They’ve scored seven times on 30 opportunities, including once in Saturday’s 5-3 loss to the New York Islanders. That mark, 23.3%, would have been good enough for third in the league last season, and is nearly seven percent better than the Sharks were in 2016-17.

San Jose’s made some changes on the man advantage, and are getting a different look on their top power play unit with Tim Heed there instead of another forward. Second-year forward Kevin Labanc is playing a significant role on the second unit, operating as something of a focal point.

The puck’s found the net a lot for the Sharks on the power play, but a deeper look at the numbers reveals that success may be a house of cards.

According to Natural Stat Trick, San Jose ranks in the bottom third of the league in shots, shot attempts, and unblocked shot attempts per 60 minutes. Using those rates allow us to compare teams empirically, equalizing for the amount of time each team has spent on the power play. Those rates, by the way, are not very good.

And each of those are lower than last season, when the Sharks finished 25th in power play percentage. This season, the Sharks are converting more shots, despite attempting less.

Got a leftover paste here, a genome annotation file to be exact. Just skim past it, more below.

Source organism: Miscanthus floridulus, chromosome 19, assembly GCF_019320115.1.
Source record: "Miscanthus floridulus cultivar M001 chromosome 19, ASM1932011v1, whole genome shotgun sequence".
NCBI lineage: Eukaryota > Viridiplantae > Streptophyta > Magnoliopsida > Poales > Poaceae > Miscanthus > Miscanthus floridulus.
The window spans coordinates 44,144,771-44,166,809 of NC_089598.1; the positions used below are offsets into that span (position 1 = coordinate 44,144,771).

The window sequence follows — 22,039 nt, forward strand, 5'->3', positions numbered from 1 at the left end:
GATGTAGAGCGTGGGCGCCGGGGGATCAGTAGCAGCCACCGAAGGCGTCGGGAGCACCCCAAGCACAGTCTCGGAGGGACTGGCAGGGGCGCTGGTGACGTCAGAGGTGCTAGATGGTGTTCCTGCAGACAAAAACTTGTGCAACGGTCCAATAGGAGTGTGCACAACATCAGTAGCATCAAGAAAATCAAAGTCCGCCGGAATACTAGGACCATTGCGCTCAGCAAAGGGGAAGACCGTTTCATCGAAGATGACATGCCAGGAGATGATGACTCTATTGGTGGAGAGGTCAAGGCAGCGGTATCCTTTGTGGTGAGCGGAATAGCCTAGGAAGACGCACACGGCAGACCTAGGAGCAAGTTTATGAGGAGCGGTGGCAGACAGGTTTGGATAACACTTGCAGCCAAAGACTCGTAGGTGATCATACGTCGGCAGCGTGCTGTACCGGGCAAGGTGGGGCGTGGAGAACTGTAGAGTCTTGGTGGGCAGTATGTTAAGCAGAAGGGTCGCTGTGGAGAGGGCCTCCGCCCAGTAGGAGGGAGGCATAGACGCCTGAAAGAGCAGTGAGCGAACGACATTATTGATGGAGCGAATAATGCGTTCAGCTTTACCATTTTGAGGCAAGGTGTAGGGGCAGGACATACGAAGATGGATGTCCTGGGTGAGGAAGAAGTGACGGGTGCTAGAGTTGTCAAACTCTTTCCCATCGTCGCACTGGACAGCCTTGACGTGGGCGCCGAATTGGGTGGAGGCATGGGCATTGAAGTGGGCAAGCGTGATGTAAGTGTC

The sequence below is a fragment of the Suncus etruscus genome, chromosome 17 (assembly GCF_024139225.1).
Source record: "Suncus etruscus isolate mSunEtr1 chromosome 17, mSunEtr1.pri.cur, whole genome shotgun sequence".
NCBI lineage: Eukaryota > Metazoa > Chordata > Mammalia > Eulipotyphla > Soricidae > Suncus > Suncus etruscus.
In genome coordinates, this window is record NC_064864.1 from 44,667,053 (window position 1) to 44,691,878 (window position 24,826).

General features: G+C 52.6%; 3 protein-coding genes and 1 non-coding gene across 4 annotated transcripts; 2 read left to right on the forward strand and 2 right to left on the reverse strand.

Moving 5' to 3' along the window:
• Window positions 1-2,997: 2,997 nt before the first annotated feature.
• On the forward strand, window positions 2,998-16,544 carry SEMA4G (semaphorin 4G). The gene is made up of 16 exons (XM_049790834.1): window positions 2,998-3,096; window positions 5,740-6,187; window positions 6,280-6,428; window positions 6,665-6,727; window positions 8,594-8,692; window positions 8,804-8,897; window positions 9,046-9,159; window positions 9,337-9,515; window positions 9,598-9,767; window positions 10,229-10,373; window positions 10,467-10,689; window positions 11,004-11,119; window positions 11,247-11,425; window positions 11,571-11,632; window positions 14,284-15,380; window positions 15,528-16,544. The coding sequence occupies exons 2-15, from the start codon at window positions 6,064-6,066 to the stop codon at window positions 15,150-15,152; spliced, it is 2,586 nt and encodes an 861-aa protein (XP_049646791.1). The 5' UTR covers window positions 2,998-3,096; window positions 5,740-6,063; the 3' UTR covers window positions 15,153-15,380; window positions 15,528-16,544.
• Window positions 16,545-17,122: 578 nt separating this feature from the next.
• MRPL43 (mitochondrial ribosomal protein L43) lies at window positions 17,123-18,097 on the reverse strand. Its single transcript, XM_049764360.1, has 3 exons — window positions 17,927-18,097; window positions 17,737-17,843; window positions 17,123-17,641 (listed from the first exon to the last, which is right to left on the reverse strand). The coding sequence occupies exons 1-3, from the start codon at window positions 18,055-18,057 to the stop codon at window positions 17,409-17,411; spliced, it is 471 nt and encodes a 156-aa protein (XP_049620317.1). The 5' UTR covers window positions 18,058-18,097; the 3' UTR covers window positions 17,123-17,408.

It would be tempting to think San Jose can hang their helmets on higher shot quality, but they’ve struggled in that area, too. The Sharks finished just shy of the top ten in high danger chances per 60 minutes last season, but are in the bottom third of the league this season, according to Natural Stat Trick.

So the Sharks are shooting at a lower rate and generating chances at a lower rate than last season, when they had one of the league’s worst power plays, but are scoring at a much higher clip. They’ve converted on about 19% of their shots on the power play, almost doubling their conversion rate (10.5%) from a season ago.

If this doesn’t seem like a sustainable mix, that’s because it’s not. In a small sample size of seven games, the power play’s been good enough, but the Sharks can’t count on converting nearly a fifth of their power play opportunities if they continue to struggle generating shots and chances.

Of course, stranger things have happened in a hockey season, so it’s possible the Sharks can ride a sky-high shooting percentage all season long. Banking on that, however, would be foolhardy.